Biden vamps research cash
US vice-president Joe Biden has held a meeting with university leaders at the White House to draw attention to the $18 billion (£11.5 billion) in federal stimulus money put into academic research. Mr Biden said the spending was "among the most critical parts" of the stimulus effort, being key to job growth and the nation's continued global competitiveness, The Chronicle of Higher Education reported. "Our economic future will grow from ideas that are incubating at universities," he said. "That's the breeding ground, and it always has been." Mr Biden said he was "always amazed" by critics who regard federal spending on research as a type of social intervention. He contrasted that attitude with countries such as China, where, he argued, leaders understand the need to invest in research.
Deaths at graduation ceremony
Two students at Zimbabwe's Bindura University are reported to have died after being assaulted by security guards trying to prevent people who had not paid their tuition fees from attending a graduation ceremony. Another 16 students were injured, according to the Zimbabwe National Students Union (ZINASU). The SW Radio Africa website said the violence came "two weeks after higher education minister Stan Mudenge said no student should be barred from sitting exams, harassed or victimised, for failing to pay fees". ZINASU said it "joins the families of the lost comrades in mourning and calls for the rest of the country to join hands in condemning this vile act".
Protests close state academies
Students and staff at Pakistan's 72 state-run universities have gone on an indefinite strike to protest against cuts in funding. "There was no academic activity in the universities and thousands of students and teachers took out (sic) rallies to press for their demands," said the Indo-Asian News Service. The agency said that agreed increases in government funding to the Higher Education Commission had not been paid out, with only 20 per cent of the current financial year's funding being received by the HEC. The cost of the relief effort for the devastating floods in Pakistan has proved another barrier to funding.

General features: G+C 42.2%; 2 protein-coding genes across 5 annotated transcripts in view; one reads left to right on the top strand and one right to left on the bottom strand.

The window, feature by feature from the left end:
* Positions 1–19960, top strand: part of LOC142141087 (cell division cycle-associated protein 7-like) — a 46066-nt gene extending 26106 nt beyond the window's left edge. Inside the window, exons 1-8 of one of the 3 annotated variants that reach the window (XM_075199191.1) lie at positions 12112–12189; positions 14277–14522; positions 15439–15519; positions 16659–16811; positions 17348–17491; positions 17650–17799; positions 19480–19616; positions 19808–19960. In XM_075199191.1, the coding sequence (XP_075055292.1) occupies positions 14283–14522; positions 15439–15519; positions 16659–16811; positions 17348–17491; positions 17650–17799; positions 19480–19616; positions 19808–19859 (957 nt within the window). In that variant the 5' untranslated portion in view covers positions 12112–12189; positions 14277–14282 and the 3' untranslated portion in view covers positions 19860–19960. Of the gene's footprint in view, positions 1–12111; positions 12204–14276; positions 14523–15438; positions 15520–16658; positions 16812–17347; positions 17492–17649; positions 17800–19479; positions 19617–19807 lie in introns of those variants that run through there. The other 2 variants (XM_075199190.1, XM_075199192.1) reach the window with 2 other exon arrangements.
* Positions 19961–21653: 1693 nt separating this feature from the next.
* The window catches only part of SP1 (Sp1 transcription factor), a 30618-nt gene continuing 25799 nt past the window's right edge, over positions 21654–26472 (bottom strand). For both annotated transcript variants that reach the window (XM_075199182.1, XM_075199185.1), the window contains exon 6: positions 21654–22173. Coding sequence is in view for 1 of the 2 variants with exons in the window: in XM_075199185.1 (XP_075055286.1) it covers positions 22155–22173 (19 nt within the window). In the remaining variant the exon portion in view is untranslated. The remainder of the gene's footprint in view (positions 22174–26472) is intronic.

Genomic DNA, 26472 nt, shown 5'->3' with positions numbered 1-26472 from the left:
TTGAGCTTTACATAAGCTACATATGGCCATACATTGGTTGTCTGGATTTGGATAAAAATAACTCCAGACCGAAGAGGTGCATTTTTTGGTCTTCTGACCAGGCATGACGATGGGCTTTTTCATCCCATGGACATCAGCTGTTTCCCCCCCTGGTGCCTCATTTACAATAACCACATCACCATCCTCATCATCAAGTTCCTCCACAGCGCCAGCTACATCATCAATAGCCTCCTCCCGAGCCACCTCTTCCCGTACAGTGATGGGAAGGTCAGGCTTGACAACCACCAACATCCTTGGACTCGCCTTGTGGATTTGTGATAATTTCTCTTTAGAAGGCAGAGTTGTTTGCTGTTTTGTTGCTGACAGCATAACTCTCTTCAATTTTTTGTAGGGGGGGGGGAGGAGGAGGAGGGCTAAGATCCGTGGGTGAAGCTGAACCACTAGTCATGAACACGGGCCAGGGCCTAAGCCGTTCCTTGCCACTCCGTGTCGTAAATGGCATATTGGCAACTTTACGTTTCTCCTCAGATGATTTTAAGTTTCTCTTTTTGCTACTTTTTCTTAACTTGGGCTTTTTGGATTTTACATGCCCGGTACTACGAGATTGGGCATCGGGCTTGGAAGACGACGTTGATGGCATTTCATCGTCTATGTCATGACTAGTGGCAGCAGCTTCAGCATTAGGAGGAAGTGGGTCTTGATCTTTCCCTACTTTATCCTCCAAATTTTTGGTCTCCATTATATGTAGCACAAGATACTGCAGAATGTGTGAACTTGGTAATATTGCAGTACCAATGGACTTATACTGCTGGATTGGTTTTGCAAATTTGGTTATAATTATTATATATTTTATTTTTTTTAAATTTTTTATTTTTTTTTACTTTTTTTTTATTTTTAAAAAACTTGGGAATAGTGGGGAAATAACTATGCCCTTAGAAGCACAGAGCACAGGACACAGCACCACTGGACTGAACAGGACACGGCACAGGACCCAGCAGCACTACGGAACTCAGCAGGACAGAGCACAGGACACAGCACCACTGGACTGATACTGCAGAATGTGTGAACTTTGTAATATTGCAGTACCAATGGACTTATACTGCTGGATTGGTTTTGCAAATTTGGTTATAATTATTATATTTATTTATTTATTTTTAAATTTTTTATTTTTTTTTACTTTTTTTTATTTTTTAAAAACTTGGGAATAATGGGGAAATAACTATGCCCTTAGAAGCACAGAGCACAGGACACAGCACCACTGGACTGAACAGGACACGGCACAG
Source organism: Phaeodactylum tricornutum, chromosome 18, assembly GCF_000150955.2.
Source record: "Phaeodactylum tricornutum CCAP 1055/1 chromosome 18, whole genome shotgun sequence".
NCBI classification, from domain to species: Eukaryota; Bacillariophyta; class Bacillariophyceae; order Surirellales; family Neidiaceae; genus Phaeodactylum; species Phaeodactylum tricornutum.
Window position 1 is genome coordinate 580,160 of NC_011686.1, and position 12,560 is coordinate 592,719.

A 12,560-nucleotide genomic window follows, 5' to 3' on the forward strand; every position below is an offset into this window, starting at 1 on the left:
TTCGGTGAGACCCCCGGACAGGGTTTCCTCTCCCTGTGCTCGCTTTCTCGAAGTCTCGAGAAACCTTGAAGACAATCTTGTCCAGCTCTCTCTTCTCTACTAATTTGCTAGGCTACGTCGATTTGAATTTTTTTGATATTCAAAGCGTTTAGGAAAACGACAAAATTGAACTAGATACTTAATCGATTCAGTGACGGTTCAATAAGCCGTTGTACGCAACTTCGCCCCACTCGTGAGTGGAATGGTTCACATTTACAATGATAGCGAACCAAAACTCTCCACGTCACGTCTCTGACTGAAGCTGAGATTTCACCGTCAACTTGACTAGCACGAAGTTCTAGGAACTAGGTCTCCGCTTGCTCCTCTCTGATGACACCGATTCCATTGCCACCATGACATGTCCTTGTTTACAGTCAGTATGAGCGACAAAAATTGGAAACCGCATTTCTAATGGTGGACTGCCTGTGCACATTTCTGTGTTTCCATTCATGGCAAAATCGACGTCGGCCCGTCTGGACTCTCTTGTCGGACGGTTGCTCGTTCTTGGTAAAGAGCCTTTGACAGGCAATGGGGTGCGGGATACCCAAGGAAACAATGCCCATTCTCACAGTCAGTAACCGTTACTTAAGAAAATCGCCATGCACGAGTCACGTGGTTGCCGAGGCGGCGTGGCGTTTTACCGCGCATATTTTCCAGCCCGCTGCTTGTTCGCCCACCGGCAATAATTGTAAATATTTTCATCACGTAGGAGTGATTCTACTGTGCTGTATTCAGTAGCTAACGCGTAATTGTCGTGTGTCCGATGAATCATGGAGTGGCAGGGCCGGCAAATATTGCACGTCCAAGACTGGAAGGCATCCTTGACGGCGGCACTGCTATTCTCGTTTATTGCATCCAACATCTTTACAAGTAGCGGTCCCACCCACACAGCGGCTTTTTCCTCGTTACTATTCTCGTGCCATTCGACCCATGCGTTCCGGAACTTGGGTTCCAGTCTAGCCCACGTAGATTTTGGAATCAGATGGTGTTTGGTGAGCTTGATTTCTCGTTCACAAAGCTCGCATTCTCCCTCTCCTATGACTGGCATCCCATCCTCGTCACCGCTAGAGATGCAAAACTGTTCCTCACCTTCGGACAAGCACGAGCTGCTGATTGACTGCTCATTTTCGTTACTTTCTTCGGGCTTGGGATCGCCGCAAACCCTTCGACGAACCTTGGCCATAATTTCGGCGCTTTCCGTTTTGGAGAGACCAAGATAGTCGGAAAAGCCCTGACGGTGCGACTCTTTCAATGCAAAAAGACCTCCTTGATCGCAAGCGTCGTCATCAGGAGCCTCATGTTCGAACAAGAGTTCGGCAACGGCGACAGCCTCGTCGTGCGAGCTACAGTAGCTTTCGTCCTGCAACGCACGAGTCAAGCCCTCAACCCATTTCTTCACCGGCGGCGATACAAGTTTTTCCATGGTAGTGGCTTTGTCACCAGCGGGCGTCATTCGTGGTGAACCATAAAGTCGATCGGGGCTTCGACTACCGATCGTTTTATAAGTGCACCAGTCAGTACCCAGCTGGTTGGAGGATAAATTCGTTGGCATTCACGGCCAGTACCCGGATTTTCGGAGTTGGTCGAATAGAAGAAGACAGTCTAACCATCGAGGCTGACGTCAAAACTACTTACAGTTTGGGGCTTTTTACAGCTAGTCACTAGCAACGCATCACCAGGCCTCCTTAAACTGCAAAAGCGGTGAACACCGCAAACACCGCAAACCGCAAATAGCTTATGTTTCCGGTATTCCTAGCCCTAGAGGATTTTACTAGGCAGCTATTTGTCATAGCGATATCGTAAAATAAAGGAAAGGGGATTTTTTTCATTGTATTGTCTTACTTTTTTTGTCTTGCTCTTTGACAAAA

Boost for foreign intakes
The Irish government has announced plans to increase the number of international students the nation attracts by 50 per cent in the next five years. Taoiseach Brian Cowen, said it will be worth €1.2 billion (£1 billion) a year to the economy by 2015. "Part of the plan will be to assist non-European Economic Area graduates progress within the immigration system to utilise their skills for the benefit of the economy," reported the Irish website, BreakingNews. Mary Coughlan, Tanáiste and education minister, denied that Irish students would lose out.
Light touch for top rankers
The Group of Eight leading research-intensive universities is to establish Australia's first system of external examiners. The move aims to ensure that the country's new Tertiary Education Quality and Standards Agency does not impinge too heavily on the elite universities. Richard Henry, who serves on the Group of 8 academic policy committee and is deputy vice-chancellor (academic) at the University of New South Wales, was quoted in The Australian newspaper as saying that when TEQSA says that universities "deserve a light-touch approach, this is really a very proactive way of ... demonstrating standards". The Australian said that the system could begin next year.
Staff threaten walk-out
Academics at the University of Western Ontario are considering a strike over management moves that they say threaten academic freedom by weakening tenure. Some 200 members of the faculty union (UWOFA) voted to give the union's board authority to call a strike ballot, reported the weekly news magazine, Maclean's. According to UWOFA president James Compton, the university wants to implement a centralised review committee for evaluating and reviewing faculty job performance, staffed by senior administrators, which he called "a continual tenure review".
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